Updated July 21, 2020
Dear Church Family,
My seminary training from 1981-1984 failed me in not preparing me to know how to lead a church through a pandemic. I say that facetiously, of course. I have been in ministry for thirty-eight years, and I have never seen anything like this. It is a mysterious and invisible enemy lurking all around us. My own family is not immune as my mother tested positive for the virus three weeks ago. For reasons known only to God, she is one of the blessed ones to have no symptoms. There is no logic to this virus. The decision-making process by your staff and deacons is one of the most difficult decisions I have been a part of in my many years of ministry. I can see both sides. I understand that some of our families are anxious to come back to the church building and worship. I also sympathize with those who believe it is still too soon to come back together.
Early on in this process of decision making, the staff and deacons decided to wait until we saw a couple of weeks of downward trending in the number of cases in our area. To the best of my recollection, we were unanimous in that decision when we met on May 14. For one reason or another, we got away from that logic when we met last Tuesday night, July 14. The announcement the next day stating our plan to reopen on Sunday, August 2, was met with excitement by some and dismay by others. Once again, I could see the reasoning for both reactions.
In the early days of the pandemic I was participating in a webinar hosted by our state convention. One of the things our executive director, Dr. Rick Lance, said is that in these unprecedented days take comfort in the fact that not a single one of you pastors is going to make all the right decisions. Just know that up front. I believe very strongly that he was correct in that assessment.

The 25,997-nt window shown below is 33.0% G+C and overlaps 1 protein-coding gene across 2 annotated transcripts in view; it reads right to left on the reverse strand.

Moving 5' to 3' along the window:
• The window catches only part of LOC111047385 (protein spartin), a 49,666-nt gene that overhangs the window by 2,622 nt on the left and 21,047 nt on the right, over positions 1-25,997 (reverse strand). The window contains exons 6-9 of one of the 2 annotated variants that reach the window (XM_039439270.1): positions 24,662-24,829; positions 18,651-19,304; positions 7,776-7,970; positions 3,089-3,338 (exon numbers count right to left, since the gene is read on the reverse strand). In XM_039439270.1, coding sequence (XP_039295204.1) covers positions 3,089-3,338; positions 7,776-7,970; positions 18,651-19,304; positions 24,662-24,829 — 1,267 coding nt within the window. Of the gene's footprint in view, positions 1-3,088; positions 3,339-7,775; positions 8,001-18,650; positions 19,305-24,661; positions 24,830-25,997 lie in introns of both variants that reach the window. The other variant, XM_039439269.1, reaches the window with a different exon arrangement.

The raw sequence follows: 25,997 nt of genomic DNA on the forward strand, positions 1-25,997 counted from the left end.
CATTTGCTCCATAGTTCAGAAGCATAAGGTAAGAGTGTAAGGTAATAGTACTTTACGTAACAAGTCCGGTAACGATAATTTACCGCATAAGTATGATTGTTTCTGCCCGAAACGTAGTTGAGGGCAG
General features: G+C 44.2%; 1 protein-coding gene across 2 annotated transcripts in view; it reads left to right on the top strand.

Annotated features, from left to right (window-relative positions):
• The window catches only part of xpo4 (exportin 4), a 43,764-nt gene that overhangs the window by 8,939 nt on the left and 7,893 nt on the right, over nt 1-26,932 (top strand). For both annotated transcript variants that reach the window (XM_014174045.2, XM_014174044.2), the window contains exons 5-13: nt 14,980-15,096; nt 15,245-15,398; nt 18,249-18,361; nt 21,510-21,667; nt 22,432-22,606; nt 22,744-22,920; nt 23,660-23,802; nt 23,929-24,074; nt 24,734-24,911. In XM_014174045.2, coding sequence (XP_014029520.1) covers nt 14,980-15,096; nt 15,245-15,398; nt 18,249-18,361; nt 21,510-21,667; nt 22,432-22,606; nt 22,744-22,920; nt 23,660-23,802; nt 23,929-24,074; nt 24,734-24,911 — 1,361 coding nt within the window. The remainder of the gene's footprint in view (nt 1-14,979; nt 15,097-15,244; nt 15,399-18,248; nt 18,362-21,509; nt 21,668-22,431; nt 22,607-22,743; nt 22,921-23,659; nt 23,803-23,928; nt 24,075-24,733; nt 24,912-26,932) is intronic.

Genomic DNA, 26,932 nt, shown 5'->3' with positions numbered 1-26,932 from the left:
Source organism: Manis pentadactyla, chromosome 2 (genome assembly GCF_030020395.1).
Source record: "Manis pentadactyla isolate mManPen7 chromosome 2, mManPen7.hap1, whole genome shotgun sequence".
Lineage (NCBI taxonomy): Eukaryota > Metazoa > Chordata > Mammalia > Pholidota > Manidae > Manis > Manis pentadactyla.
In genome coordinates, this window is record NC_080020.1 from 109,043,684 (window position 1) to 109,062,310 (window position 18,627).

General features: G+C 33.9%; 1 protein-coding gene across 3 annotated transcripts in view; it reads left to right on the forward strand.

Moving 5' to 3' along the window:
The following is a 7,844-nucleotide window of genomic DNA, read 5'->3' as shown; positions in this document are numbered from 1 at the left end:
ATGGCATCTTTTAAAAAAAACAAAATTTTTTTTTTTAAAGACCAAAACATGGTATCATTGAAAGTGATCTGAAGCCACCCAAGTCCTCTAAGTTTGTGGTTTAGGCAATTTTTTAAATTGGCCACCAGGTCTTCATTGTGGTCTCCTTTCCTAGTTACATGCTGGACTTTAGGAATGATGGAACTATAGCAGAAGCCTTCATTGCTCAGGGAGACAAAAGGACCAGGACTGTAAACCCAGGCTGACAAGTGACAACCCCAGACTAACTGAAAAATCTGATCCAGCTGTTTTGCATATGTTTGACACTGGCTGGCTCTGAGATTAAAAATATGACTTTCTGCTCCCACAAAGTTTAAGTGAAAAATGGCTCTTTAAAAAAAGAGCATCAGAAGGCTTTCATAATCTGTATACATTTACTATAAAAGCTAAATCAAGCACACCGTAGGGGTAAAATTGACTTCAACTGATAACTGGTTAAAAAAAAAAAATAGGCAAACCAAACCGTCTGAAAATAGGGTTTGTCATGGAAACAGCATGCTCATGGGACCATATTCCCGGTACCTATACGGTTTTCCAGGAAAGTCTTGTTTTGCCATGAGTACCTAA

Again, let me say, this is the most difficult season in which I have ever tried to lead a church. I have experienced both ends of the spectrum. I have been accused of being an agent of Satan in keeping our church from gathering to worship to being very wise in leading our church to stand down and wait until the worst is over. I have come to realize firsthand that no matter what decision is made, there will be those who will support it and those who will disagree with it. It just goes with the territory.
The last thing I want to see happen is for our church to become divided and contentious with regard to this issue. Believe me when I tell you, this is gut-wrenching.
I say all that to say this, our staff and deacons met again last night to revisit the decision we made last week. Everyone was given the opportunity to share his opinion as to what we should do. One of the things I brought up was the statement made by a Birmingham physician who said our state is about four or five weeks away from reaching a peak and starting to decline as far as the number of cases is concerned. He based that figure on what other states’ experiences have been. He said we have not seen the worst of this yet in Alabama. The other side of the issue is that some of our younger families have gone back to participating in sports, and they wonder why they cannot come back to church. Again, I have sympathy for both sides.
In the end, our deacons voted to back off the August 2 reopening plan. The new plan is to hopefully start back on Sunday, September 6. This will give us the four to five weeks for our state to reach its climax and start a downward trend. I am optimistic that the delay will not have to be pushed back again. Obviously, we want to have the option to do that if the numbers spike upwardly with the reopening of school. I am in great hopes that this will not be necessary. No one wants this agony to end anymore than your staff and deacons! Please know that this was a gut-wrenching decision. Your patience and prayers continue to be coveted by those making these difficult decisions.
In His Service,